Pompeo Meets Top US General in Korea to Explain Exercise Freeze

U.S. Secretary of State Mike Pompeo speaks with Gen. Vincent Brooks, United States Forces Korea commander, at Osan Air Base, Republic of Korea, June 13, 2018 (U.S. Air Force/Senior Airman Kelsey Tucker)
U.S. Secretary of State Mike Pompeo speaks with Gen. Vincent Brooks, United States Forces Korea commander, at Osan Air Base, Republic of Korea, June 13, 2018 (U.S. Air Force/Senior Airman Kelsey Tucker)

Army Gen. Vincent Brooks met Secretary of State Mike Pompeo's plane in South Korea on Wednesday to get a briefing on what President Donald Trump meant by freezing joint military exercises and broaching the possibility of a withdrawal of U.S. forces.

Brooks, who is triple-hatted as commander of U.S. Forces Korea, the U.S.-South Korea Combined Forces Command, and the United Nations Command, was in need of "guidance," as his staff put it in a carefully worded statement Tuesday.

Brooks, who is expected to step down later this summer as commander in South Korea, was on the tarmac as Pompeo's plane landed at Osan Air Base, south of Seoul.

In remarks to reporters traveling with him, and at a later news conference, Pompeo said Trump had ordered a cessation of joint military exercises with Republic of Korea (ROK) forces, but added they would resume if North Korea fails to show good faith in upcoming denuclearization talks.

U.S. and South Korean forces recently concluded the annual Foal Eagle joint exercises and were preparing for the annual Ulchi Freedom Guardian exercises later this summer. Last year, Ulchi Freedom Guardian involved about 50,000 ROK and more than 17,000 U.S. troops.

In response to Trump's announcement Tuesday of a cessation of the exercises, U.S. Forces Korea put out a statement: "In coordination with our ROK [South Korean] partners, we will continue with our current military posture until we receive updated guidance from the Department of Defense and/or Indo-Pacific Command."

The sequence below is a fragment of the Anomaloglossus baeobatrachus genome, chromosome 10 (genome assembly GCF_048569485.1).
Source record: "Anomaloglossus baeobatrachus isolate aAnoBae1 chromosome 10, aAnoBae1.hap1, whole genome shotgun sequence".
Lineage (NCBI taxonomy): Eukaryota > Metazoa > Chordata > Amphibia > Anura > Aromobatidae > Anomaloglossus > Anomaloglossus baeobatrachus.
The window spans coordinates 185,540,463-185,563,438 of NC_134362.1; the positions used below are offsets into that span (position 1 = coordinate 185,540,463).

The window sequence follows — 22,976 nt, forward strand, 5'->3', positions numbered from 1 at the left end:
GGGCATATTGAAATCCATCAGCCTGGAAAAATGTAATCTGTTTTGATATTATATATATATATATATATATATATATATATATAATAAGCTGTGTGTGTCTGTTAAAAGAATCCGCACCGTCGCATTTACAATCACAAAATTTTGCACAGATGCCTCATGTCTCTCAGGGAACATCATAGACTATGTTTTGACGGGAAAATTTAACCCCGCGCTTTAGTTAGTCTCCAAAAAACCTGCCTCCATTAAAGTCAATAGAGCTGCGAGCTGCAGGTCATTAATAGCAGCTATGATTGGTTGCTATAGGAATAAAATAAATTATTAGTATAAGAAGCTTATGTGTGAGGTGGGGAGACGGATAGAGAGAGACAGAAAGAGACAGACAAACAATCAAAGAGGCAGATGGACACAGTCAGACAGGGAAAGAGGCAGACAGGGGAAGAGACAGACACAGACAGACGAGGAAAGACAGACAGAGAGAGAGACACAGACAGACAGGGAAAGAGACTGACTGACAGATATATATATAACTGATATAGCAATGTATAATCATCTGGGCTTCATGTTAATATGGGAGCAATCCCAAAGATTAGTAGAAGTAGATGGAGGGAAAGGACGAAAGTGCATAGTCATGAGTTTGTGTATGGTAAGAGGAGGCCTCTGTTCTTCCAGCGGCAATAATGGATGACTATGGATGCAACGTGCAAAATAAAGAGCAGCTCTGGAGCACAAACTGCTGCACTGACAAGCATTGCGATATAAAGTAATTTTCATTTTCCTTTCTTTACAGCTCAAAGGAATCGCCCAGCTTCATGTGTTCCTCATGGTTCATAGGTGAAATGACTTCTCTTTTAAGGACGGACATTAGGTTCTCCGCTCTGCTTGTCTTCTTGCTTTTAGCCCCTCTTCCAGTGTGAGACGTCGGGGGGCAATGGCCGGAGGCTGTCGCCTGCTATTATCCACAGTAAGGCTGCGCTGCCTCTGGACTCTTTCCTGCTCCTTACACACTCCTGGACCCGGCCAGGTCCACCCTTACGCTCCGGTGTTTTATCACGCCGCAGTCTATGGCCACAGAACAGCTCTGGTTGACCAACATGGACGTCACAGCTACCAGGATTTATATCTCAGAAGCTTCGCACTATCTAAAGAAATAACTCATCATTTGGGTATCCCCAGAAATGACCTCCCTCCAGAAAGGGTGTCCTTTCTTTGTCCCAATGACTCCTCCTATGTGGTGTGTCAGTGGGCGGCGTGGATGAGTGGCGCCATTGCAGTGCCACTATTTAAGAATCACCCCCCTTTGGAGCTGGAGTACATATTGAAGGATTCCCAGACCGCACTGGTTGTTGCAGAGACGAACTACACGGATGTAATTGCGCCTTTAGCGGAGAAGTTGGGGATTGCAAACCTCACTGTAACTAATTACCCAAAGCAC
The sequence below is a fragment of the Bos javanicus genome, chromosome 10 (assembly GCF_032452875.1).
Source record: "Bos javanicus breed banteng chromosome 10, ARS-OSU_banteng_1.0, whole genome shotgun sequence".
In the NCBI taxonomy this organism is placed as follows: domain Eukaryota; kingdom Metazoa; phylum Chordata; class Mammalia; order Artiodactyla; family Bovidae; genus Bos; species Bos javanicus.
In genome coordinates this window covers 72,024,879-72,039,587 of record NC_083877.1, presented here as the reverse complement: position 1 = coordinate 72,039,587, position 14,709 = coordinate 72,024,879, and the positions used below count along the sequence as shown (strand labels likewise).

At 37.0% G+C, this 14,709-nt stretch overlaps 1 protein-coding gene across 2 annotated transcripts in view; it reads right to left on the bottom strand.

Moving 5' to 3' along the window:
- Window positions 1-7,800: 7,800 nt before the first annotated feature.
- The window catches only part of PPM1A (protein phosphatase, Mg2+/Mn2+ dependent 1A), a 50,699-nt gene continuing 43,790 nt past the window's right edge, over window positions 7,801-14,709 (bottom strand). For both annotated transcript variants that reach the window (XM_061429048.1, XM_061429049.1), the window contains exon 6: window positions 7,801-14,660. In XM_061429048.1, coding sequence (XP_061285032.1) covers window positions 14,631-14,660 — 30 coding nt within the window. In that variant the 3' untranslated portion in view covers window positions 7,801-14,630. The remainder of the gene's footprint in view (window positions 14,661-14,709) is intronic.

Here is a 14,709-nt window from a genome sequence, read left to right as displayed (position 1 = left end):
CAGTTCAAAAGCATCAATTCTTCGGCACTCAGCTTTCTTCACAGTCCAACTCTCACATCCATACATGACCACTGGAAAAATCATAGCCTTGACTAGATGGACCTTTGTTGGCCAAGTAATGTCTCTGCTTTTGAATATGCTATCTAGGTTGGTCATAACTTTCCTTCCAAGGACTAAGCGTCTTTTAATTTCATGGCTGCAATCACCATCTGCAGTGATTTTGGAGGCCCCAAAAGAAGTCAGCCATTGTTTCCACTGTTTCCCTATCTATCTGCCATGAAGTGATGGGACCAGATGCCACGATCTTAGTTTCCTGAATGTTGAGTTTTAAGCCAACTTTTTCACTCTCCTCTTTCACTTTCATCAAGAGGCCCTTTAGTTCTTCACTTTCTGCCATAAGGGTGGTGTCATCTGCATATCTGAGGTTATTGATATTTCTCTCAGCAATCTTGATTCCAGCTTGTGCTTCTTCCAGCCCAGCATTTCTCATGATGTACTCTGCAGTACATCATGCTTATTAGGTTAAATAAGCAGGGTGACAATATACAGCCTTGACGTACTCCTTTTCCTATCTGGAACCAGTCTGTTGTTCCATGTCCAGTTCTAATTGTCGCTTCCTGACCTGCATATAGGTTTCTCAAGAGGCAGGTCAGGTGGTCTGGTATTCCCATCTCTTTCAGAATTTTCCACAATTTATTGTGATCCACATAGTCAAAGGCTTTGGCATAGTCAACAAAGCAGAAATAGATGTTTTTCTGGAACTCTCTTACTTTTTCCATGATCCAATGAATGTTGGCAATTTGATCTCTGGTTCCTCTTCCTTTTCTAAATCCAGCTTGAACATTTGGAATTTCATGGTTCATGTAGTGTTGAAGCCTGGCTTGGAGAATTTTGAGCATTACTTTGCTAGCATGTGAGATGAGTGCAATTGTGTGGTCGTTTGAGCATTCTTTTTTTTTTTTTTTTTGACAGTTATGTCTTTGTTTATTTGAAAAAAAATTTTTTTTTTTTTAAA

Pompeo was not asked, and did not comment, on how the freeze on joint exercises might affect the traditional "fight tonight" readiness of the 28,500 troops in U.S. Forces Korea.

The freeze on exercises was not included in the joint declaration by Trump and North Korean leader Kim Jong Un after the Singapore summit, which ended Tuesday, but Pompeo said Trump discussed it in his closed meetings with Kim.

Trump "made very clear that the condition precedent for the exercises not to proceed was a productive, good-faith negotiations being ongoing and, at the point it's concluded that they're not, the president's commitment to not have those joint exercises take place will no longer be in effect," he said.

Pompeo said he expects talks with the North Koreans to resume next week. Trump will be providing overall direction, but "I will be the person who takes the role of driving this process forward," he said.

Pompeo also expressed confidence that significant progress could be made in dismantling North Korea's nuclear and ballistic missile programs before Trump's first term ends.

At a news conference before leaving Singapore, Trump said, "Under the circumstances that we're negotiating a very comprehensive complete deal, I think it's inappropriate to have war games.

"It is something that [North Korea] very much appreciated," he said of the cessation. In addition, "the war games are very expensive."